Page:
An evaluation of global Chikungunya clinical management guidelines: a systematic review

Eika Webb, Melina Michelen, Ishmeala Rigby, Andrew Dagens, Dania Dahmash, Vincent Cheng, Reena Joseph, Samuel Lipworth, Eli Harriss, Erhui Cai, Robert Nartowski, Pande Putu Januraga, Keerti Gedela, Evi Sukmaningrum, Muge Cevik, Helen Groves, Peter Hart, Tom Fletcher, Lucille Blumberg, Peter W HorbyShevin T Jacob, Louise Sigfrid*

*Corresponding author for this work

Research output: Contribution to journalReview articlepeer-review

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Chikungunya virus (CHIKV) has expanded its geographical reach in recent decades and is an emerging global health threat. CHIKV can cause significant morbidity and lead to chronic, debilitating arthritis/arthralgia in up to 40% of infected individuals. Prevention, early identification, and clinical management are key for improving outcomes. The aim of this review is to evaluate the quality, availability, inclusivity, and scope of evidence-based clinical management guidelines (CMG) for CHIKV globally.
We conducted a systematic review. Six databases were searched from Jan 1, 1989, to 14 Oct 2021 and grey literature until Sept 16, 2021, for CHIKV guidelines providing supportive care and treatment recommendations. Quality was assessed using the appraisal of Guidelines for Research and Evaluation tool. Findings are presented in a narrative synthesis. PROSPERO registration: CRD42020167361.
28 CMGs were included; 54% (15/28) were produced more than 5 years ago, and most were of low-quality (median score 2 out of 7 (range 1–7)). There were variations in the CMGs’ guidance on the management of different at-risk populations, long-term sequelae, and the prevention of disease transmission. While 54% (15/28) of CMGs recommended hospitalisation for severe cases, only 39% (11/28) provided guidance for severe disease management. Further, 46% (13/28) advocated for steroids in the chronic phase, but 18% (5/28) advised against its use.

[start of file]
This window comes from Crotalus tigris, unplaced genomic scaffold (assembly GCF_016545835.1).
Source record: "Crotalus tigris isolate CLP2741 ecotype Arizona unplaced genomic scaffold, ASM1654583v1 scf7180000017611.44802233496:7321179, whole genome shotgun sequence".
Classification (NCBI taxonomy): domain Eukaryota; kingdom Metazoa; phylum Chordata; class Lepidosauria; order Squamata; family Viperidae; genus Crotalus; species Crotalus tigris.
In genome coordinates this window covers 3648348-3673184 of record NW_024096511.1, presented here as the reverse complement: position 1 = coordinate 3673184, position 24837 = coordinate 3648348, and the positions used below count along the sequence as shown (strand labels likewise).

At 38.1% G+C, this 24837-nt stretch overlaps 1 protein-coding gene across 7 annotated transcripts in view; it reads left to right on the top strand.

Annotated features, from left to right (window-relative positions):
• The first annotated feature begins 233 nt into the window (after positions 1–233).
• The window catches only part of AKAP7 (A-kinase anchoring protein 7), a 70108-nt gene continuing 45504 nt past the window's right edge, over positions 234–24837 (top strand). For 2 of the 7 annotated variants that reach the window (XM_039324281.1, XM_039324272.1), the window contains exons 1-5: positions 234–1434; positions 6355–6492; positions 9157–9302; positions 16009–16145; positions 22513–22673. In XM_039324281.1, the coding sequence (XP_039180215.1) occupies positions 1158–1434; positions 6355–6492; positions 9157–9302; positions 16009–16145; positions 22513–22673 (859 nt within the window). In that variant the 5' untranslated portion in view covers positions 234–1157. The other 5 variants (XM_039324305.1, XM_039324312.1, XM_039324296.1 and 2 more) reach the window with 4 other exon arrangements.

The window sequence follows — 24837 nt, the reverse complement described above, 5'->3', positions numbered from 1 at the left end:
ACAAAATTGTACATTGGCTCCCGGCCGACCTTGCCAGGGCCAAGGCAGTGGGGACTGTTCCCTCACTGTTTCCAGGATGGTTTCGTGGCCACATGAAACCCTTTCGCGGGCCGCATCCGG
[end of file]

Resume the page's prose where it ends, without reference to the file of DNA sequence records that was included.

There was a lack of high-quality CMGs that provided supportive care and treatment guidance, which may impact patient care and outcomes. It is essential that existing guidelines are updated and adapted to provide detailed evidence-based treatment guidelines for different at-risk populations. This study also highlights a need for more research into the management of the acute and chronic phases of CHIKV infection to inform evidence-based care.
The UK Foreign, Commonwealth and Development Office, Wellcome Trust [215091/Z/18/Z] and the Bill & Melinda Gates Foundation [OPP1209135].
Original languageEnglish
Article number101672
Number of pages15
Early online date28 Sept 2022
Publication statusPublished - 1 Dec 2022


  • Emerging infections
  • Chikungunya
  • Supportive care
  • Clinical management guidelines


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